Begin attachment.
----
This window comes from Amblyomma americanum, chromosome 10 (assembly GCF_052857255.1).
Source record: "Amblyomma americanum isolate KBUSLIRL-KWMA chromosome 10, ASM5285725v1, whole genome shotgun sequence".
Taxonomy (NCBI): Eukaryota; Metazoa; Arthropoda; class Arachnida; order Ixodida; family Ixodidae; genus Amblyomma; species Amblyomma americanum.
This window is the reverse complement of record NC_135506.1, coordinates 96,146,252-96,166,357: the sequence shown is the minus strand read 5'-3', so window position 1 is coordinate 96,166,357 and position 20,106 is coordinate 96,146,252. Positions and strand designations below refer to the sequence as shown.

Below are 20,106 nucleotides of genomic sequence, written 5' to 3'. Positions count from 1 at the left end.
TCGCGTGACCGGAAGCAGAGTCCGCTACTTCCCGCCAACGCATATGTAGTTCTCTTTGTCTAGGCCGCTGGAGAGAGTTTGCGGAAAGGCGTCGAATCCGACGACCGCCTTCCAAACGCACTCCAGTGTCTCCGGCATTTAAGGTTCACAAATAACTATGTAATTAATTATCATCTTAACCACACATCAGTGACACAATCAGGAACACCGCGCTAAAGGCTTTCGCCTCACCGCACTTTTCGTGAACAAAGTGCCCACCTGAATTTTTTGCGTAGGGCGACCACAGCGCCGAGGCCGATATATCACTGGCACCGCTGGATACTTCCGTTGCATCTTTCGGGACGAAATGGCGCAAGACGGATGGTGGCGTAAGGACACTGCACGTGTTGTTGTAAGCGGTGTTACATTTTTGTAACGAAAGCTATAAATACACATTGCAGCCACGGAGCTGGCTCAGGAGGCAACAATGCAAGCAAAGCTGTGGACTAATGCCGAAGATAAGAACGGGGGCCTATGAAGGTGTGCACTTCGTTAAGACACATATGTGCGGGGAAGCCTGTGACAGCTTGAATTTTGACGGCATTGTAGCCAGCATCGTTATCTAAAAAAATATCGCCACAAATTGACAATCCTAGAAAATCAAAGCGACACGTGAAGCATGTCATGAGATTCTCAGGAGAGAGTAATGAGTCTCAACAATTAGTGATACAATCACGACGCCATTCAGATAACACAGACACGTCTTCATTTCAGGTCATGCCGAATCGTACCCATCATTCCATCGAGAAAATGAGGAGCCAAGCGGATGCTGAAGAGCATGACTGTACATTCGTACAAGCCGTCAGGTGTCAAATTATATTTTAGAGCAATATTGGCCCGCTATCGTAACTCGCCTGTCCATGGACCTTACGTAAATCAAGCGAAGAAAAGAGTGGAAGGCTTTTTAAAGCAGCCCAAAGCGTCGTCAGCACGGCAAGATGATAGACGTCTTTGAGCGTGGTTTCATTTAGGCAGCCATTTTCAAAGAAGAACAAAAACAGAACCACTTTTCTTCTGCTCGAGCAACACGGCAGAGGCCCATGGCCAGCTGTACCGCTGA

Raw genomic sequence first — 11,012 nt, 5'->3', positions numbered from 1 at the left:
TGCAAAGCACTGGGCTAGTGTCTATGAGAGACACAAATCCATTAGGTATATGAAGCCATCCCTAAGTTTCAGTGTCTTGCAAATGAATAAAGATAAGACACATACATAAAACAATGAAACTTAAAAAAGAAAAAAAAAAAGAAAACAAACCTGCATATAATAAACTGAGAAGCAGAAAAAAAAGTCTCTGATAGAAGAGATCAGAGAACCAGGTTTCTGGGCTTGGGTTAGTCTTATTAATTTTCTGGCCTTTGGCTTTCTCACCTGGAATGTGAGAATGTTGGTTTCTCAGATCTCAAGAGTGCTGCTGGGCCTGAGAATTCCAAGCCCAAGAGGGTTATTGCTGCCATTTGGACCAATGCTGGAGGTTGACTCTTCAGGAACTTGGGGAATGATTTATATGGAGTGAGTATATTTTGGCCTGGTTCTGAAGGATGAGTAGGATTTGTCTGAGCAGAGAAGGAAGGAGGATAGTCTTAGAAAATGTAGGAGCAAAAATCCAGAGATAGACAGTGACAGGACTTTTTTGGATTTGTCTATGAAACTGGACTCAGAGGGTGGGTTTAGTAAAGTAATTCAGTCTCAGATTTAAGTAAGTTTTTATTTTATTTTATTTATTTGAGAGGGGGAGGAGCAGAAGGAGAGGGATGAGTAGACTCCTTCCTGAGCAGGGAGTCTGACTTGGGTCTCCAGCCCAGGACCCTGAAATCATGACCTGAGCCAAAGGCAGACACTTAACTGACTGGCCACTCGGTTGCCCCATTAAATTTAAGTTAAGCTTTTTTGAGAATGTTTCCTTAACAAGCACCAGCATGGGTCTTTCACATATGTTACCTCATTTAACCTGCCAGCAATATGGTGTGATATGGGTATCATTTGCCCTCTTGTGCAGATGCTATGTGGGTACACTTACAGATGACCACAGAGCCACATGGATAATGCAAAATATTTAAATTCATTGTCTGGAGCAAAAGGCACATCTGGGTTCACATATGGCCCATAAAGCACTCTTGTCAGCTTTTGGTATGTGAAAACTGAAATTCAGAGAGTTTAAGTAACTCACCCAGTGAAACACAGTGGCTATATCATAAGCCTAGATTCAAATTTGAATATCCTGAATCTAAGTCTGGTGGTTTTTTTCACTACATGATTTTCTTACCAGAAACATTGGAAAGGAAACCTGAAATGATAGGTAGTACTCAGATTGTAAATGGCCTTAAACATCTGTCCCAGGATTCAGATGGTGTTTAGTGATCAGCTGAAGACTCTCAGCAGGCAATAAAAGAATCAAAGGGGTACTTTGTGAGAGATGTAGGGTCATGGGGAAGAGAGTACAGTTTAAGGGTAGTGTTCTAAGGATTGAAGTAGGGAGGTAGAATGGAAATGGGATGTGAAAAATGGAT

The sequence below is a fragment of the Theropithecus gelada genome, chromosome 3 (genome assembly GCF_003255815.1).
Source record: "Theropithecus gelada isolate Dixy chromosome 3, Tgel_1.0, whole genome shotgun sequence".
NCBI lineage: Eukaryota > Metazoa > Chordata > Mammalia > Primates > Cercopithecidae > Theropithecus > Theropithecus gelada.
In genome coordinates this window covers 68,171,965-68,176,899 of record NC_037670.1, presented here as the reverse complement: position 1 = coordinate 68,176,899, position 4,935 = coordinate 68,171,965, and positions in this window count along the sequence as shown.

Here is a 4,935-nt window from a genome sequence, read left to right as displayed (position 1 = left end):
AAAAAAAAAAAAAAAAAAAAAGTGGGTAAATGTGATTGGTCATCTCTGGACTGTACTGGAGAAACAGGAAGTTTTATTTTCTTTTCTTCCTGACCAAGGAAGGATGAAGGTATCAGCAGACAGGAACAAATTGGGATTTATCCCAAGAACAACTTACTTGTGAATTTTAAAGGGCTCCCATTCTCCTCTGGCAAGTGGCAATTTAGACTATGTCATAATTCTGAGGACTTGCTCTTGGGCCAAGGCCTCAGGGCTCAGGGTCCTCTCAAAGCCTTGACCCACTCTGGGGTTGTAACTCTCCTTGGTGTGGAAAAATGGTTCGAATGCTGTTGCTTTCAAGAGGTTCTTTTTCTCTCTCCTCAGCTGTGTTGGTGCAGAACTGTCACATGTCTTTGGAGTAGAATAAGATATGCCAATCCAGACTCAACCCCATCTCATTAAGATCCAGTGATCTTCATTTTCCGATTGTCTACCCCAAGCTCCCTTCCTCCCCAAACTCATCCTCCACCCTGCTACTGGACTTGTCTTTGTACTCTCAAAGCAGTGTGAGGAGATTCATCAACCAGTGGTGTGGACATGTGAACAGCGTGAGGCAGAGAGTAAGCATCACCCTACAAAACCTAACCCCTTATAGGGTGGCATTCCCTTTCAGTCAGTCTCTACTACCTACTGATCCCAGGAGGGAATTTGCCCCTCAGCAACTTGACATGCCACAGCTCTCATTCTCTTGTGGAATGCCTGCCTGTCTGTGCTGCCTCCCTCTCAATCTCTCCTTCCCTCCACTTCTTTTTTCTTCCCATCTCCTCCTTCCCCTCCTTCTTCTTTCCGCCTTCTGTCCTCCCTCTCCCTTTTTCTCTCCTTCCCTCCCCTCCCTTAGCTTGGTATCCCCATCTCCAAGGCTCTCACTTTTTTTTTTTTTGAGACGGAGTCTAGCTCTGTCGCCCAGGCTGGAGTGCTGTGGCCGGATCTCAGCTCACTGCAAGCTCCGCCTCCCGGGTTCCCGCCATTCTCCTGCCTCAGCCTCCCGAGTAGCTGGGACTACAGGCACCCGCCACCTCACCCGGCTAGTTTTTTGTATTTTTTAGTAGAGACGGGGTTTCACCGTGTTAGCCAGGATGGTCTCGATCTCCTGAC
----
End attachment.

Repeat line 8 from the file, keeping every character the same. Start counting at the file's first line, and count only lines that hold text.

TGCAAAGCACTGGGCTAGTGTCTATGAGAGACACAAATCCATTAGGTATATGAAGCCATCCCTAAGTTTCAGTGTCTTGCAAATGAATAAAGATAAGACACATACATAAAACAATGAAACTTAAAAAAGAAAAAAAAAAAGAAAACAAACCTGCATATAATAAACTGAGAAGCAGAAAAAAAAGTCTCTGATAGAAGAGATCAGAGAACCAGGTTTCTGGGCTTGGGTTAGTCTTATTAATTTTCTGGCCTTTGGCTTTCTCACCTGGAATGTGAGAATGTTGGTTTCTCAGATCTCAAGAGTGCTGCTGGGCCTGAGAATTCCAAGCCCAAGAGGGTTATTGCTGCCATTTGGACCAATGCTGGAGGTTGACTCTTCAGGAACTTGGGGAATGATTTATATGGAGTGAGTATATTTTGGCCTGGTTCTGAAGGATGAGTAGGATTTGTCTGAGCAGAGAAGGAAGGAGGATAGTCTTAGAAAATGTAGGAGCAAAAATCCAGAGATAGACAGTGACAGGACTTTTTTGGATTTGTCTATGAAACTGGACTCAGAGGGTGGGTTTAGTAAAGTAATTCAGTCTCAGATTTAAGTAAGTTTTTATTTTATTTTATTTATTTGAGAGGGGGAGGAGCAGAAGGAGAGGGATGAGTAGACTCCTTCCTGAGCAGGGAGTCTGACTTGGGTCTCCAGCCCAGGACCCTGAAATCATGACCTGAGCCAAAGGCAGACACTTAACTGACTGGCCACTCGGTTGCCCCATTAAATTTAAGTTAAGCTTTTTTGAGAATGTTTCCTTAACAAGCACCAGCATGGGTCTTTCACATATGTTACCTCATTTAACCTGCCAGCAATATGGTGTGATATGGGTATCATTTGCCCTCTTGTGCAGATGCTATGTGGGTACACTTACAGATGACCACAGAGCCACATGGATAATGCAAAATATTTAAATTCATTGTCTGGAGCAAAAGGCACATCTGGGTTCACATATGGCCCATAAAGCACTCTTGTCAGCTTTTGGTATGTGAAAACTGAAATTCAGAGAGTTTAAGTAACTCACCCAGTGAAACACAGTGGCTATATCATAAGCCTAGATTCAAATTTGAATATCCTGAATCTAAGTCTGGTGGTTTTTTTCACTACATGATTTTCTTACCAGAAACATTGGAAAGGAAACCTGAAATGATAGGTAGTACTCAGATTGTAAATGGCCTTAAACATCTGTCCCAGGATTCAGATGGTGTTTAGTGATCAGCTGAAGACTCTCAGCAGGCAATAAAAGAATCAAAGGGGTACTTTGTGAGAGATGTAGGGTCATGGGGAAGAGAGTACAGTTTAAGGGTAGTGTTCTAAGGATTGAAGTAGGGAGGTAGAATGGAAATGGGATGTGAAAAATGGAT